The Red-winged Blackbird village in the northwestern corner of the park shows unusual activity these past few days. Groups of a dozen or more females, freed from the nests, cluster in the fern tops, chattering, and occasionally fly up and around in a swarm before settling again. The eggs have long hatched, the gaping beaks have been stuffed, the fledglings have taken to the sky. You can see them, looking just like their parents, some male, some female, but a bit smaller, flying around chaotically like kids of the human species. The adult male cohort seems less numerous now; have they departed already, their business done? Before the Summer Solstice, in a few days, the whole Blackbird Village will empty out and lie silent, except for a few finches and song sparrows, who will move in.
This was not a great breeding season for the blackbirds here. They depend utterly on last year’s fennel stalks for the high perches where the males strut their stuff early in the season, and then they need the dense fresh growth of fennel for concealment during the nesting weeks. An overzealous park management sent its mowing machines to butcher much of the birds’ fennel habitat last autumn, and the aggressive Italian thistles took advantage of the opened airspace and moved in this spring like the Vandals into Rome. I’ve not seen a blackbird, or any other bird, perch on a thistle, or build its nest in one. The thistles couldn’t quite kill the fennel — nothing can — but they retarded the fennel’s development and reduced the birds’ breeding habitat. I also saw a number of blackbirds breeding in the tall weeds near the center of the park, east of the dog park, far from the birds’ usual haunt. But then, in May, management mowed that area flat. The next day, I saw blackbirds searching on the ground for what they had made, finding nothing.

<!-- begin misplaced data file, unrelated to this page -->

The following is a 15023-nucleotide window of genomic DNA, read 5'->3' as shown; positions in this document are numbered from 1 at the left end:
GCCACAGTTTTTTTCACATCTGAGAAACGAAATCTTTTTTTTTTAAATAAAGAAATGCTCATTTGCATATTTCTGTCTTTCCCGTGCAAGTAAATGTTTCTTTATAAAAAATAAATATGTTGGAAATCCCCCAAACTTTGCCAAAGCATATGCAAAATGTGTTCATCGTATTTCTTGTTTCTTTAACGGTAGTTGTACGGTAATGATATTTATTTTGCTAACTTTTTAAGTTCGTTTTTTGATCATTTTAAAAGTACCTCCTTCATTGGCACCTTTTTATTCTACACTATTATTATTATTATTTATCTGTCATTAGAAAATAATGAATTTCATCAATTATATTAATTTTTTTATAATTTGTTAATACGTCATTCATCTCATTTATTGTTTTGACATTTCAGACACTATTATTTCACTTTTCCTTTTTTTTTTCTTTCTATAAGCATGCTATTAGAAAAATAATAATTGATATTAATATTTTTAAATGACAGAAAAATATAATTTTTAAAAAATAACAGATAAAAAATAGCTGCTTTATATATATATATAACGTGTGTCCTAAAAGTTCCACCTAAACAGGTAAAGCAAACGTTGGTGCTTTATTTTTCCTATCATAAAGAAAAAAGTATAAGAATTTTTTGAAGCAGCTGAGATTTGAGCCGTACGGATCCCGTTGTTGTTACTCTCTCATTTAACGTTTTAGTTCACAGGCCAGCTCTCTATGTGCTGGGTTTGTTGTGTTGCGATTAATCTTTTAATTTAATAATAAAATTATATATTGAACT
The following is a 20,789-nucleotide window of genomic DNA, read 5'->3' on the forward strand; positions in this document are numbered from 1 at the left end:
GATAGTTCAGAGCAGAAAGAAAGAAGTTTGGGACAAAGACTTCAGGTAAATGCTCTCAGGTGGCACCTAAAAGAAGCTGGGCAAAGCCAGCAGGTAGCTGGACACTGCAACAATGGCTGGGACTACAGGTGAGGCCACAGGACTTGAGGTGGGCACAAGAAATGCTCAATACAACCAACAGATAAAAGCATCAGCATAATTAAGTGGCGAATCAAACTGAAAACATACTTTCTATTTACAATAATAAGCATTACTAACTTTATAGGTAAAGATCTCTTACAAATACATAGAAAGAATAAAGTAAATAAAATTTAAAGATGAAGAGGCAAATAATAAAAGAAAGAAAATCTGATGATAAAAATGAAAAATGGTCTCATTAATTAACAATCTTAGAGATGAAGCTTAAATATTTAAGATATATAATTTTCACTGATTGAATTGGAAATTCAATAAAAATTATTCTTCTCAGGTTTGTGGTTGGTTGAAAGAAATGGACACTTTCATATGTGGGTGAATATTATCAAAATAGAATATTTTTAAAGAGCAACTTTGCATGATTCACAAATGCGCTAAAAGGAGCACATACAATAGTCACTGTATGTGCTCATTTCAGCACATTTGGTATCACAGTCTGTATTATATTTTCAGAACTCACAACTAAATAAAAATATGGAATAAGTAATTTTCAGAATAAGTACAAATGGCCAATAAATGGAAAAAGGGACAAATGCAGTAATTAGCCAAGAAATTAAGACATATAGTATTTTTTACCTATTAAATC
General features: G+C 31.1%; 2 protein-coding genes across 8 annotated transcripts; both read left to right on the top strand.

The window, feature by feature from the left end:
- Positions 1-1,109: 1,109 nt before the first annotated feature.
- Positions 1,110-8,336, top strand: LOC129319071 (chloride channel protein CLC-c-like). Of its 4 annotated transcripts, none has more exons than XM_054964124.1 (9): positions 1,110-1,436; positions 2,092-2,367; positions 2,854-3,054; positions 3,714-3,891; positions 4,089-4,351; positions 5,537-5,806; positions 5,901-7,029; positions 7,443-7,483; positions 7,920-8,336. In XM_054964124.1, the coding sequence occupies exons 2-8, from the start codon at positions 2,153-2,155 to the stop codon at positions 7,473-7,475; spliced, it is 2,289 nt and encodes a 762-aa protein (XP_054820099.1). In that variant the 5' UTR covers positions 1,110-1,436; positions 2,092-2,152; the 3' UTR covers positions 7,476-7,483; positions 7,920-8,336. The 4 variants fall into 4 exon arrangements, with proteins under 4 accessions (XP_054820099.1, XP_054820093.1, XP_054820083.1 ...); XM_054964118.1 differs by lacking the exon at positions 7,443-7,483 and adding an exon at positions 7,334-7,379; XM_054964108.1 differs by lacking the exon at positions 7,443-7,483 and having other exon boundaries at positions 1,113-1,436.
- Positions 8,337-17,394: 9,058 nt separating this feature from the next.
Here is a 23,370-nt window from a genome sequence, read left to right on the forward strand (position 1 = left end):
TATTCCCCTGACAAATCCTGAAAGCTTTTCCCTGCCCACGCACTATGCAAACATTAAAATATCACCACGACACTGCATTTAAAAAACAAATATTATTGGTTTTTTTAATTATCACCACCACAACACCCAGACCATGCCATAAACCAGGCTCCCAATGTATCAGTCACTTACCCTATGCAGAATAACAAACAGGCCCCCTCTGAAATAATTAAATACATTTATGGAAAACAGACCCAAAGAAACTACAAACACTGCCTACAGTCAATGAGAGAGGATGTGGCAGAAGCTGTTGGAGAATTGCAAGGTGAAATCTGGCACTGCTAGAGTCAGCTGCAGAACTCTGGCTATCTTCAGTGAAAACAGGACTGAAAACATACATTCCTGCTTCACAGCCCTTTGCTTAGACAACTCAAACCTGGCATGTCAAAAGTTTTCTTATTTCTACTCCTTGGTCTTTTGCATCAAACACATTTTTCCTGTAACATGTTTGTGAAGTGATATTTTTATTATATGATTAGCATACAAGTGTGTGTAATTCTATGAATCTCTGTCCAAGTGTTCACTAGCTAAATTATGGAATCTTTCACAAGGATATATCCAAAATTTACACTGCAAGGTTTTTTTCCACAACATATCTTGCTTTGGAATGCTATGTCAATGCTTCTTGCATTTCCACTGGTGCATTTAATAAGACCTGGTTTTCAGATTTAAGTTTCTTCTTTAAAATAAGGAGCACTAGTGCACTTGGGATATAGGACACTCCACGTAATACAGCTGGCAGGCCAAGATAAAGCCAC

I don’t know where they go from here. They’re a very numerous species, not in any danger of extinction at present, so there’s no cause to worry. But I do wish that our park offered better hospitality. It wouldn’t be hard. It wouldn’t require doing more. It would require, in fact, doing less — less butchering of the birds’ habitat with the mowing machines. I can understand that not everyone loves fennel. I wouldn’t have it in my garden. But in Cesar Chavez Park, the choice is not between fennel and roses. It’s between fennel and thistles. The thistles, like pornography, have no redeeming social merit. Fennel, on the other hand, is beautiful at all stages of its growth, even in death; it has numerous culinary and medicinal uses; it’s a great bird habitat; and when in full flower it makes the area smell like the licorice section of a candy store. When it comes to the park, I’m in the fennel fan club.
Bye, bye, blackbirds. See you next year!